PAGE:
Caroline Glick

The Israeli Left was once an optimistic place. But that is no longer the case. It once promised peace and happiness. But that is no longer the case.

Today the Left is marked by equal doses of doom and gloom, irrationality and delusion. It operates in a closed universe in which reality has no place and opposing views are systematically ignored.

The Left's defeatism was brought home to me last Thursday during the Ariel University Center of Samaria's conference on Law and Mass Media. There I participated in a panel entitled, "Is the idea of a 'two state solution' feasible or doomed to failure?"

The first two speakers on the panel were Dr. Martin Sherman from Tel Aviv University and myself. Sherman explained in great detail how a Palestinian state in Judea, Samaria and Jerusalem will imperil Israel.

Without control over these areas, Israel will lack defensible borders. And given that there is no Palestinian leadership willing to accept Israel's right to exist, this strategic vulnerability will invite a war that Israel will be hard-pressed to survive.

Both Sherman and I explained at length that due to the Palestinian and the larger Arab world's rejection of Israel's right to exist, the "two-state solution" policy paradigm is delusional. It is not a policy paradigm. It is a fantasy. A debate about the two-state solution is not a policy debate, but a debate about the attractiveness of a pipe dream.

Our point was emphasized last week in an op-ed by Deputy Knesset Speaker MK Ahmad Tibi in the Washington Times. Tibi called for the Obama administration to end US support for the Jewish state. Instead of supporting Israel, Tibi asked the US to lend its support to support the partition of the land west of the Jordan River between a Jew-free Arab state of "Palestine," and a non-Jewish state in the rest of the area.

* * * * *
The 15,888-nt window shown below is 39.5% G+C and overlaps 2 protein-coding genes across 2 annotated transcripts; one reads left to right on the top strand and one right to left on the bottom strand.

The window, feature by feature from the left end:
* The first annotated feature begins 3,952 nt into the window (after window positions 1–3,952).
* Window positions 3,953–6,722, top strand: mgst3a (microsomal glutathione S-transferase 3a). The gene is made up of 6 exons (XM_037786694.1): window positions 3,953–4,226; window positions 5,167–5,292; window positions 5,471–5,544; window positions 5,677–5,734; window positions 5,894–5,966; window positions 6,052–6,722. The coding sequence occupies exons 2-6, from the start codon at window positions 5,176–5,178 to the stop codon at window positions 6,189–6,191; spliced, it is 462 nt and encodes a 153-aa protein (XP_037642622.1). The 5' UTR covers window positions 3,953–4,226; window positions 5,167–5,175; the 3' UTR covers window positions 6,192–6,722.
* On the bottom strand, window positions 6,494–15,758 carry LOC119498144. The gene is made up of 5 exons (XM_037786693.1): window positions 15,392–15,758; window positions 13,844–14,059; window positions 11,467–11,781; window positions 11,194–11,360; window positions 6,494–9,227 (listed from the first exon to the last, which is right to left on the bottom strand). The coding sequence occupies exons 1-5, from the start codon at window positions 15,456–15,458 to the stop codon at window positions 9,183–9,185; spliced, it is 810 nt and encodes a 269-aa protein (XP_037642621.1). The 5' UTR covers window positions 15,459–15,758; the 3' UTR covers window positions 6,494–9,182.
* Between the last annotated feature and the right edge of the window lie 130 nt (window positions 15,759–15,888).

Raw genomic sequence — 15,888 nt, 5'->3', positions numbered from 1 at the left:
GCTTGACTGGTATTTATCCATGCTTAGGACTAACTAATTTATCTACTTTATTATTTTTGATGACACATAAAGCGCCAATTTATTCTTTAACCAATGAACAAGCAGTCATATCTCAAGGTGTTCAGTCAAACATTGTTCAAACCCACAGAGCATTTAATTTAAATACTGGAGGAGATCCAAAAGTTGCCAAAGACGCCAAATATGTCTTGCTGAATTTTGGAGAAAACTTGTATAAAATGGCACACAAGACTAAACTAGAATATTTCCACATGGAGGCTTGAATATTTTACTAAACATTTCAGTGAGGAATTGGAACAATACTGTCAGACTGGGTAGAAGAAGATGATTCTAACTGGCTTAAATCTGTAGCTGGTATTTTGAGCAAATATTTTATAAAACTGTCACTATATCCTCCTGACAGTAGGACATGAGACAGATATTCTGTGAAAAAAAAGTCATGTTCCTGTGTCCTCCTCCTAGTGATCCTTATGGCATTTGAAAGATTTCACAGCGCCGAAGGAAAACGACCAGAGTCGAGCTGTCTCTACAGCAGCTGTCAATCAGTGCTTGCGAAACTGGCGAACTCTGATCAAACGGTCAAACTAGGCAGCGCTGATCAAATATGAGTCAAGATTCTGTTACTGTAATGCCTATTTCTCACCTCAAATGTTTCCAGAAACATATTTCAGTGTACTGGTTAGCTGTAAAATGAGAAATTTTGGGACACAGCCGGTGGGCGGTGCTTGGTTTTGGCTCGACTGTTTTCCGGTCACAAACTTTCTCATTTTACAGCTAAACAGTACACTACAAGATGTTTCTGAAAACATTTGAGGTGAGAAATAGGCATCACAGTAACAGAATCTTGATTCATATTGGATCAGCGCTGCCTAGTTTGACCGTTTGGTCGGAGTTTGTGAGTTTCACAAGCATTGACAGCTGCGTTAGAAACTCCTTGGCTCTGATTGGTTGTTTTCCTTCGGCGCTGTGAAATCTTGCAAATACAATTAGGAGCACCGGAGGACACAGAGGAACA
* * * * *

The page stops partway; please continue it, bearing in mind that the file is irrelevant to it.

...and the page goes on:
Given our arguments on the panel, and Tibi's effective international declaration of war against Israel in the name of its Arab community, one might have thought that at the Ariel conference, our fellow panelists from the Left would have been hard pressed to maintain their allegiance to the two-state formula. Then too, the fact that the PA's chief negotiator Saeb Erekat published an article in The Guardian two weeks ago in which he implicitly called for Israel's destruction, one could be forgiven for thinking Ma'ariv's former opinion editor Ben Dror Yemini and Shaul Arieli from the EU-funded Council for Peace and Security might have attenuated their support for Israeli land giveaways.

BUT ONE would be wrong for thinking that. Abiding by the Left's standard practice, rather than contend with opposing views or reality, our fellow panelists pretended we didn't exist.


Caroline Glick

Caroline B. Glick is the senior Middle East fellow at the Center for Security Policy in Washington, D.C., and the deputy managing editor of The Jerusalem Post, where this article first appeared.

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